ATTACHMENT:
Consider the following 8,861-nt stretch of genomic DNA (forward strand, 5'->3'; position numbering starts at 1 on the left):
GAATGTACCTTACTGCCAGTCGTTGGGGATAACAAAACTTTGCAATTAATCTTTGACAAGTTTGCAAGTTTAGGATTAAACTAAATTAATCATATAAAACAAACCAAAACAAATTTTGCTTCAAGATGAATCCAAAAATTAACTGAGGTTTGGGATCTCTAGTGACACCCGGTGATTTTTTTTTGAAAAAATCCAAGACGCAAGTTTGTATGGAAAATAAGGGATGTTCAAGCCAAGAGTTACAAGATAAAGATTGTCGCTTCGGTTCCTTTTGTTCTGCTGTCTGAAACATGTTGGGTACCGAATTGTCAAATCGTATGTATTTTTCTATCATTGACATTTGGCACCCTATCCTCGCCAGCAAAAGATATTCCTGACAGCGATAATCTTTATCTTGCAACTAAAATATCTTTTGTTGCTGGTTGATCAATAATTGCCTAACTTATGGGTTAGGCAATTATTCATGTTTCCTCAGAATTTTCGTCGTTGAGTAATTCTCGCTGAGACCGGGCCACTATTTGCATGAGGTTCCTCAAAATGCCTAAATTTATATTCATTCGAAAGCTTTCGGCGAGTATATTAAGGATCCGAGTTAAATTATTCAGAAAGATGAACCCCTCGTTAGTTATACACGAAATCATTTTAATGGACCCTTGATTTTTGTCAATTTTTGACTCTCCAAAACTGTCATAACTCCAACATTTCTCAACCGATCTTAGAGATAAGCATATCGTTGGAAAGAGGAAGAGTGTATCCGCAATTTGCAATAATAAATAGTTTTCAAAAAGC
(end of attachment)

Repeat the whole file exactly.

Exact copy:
Consider the following 8,861-nt stretch of genomic DNA (forward strand, 5'->3'; position numbering starts at 1 on the left):
GAATGTACCTTACTGCCAGTCGTTGGGGATAACAAAACTTTGCAATTAATCTTTGACAAGTTTGCAAGTTTAGGATTAAACTAAATTAATCATATAAAACAAACCAAAACAAATTTTGCTTCAAGATGAATCCAAAAATTAACTGAGGTTTGGGATCTCTAGTGACACCCGGTGATTTTTTTTTGAAAAAATCCAAGACGCAAGTTTGTATGGAAAATAAGGGATGTTCAAGCCAAGAGTTACAAGATAAAGATTGTCGCTTCGGTTCCTTTTGTTCTGCTGTCTGAAACATGTTGGGTACCGAATTGTCAAATCGTATGTATTTTTCTATCATTGACATTTGGCACCCTATCCTCGCCAGCAAAAGATATTCCTGACAGCGATAATCTTTATCTTGCAACTAAAATATCTTTTGTTGCTGGTTGATCAATAATTGCCTAACTTATGGGTTAGGCAATTATTCATGTTTCCTCAGAATTTTCGTCGTTGAGTAATTCTCGCTGAGACCGGGCCACTATTTGCATGAGGTTCCTCAAAATGCCTAAATTTATATTCATTCGAAAGCTTTCGGCGAGTATATTAAGGATCCGAGTTAAATTATTCAGAAAGATGAACCCCTCGTTAGTTATACACGAAATCATTTTAATGGACCCTTGATTTTTGTCAATTTTTGACTCTCCAAAACTGTCATAACTCCAACATTTCTCAACCGATCTTAGAGATAAGCATATCGTTGGAAAGAGGAAGAGTGTATCCGCAATTTGCAATAATAAATAGTTTTCAAAAAGC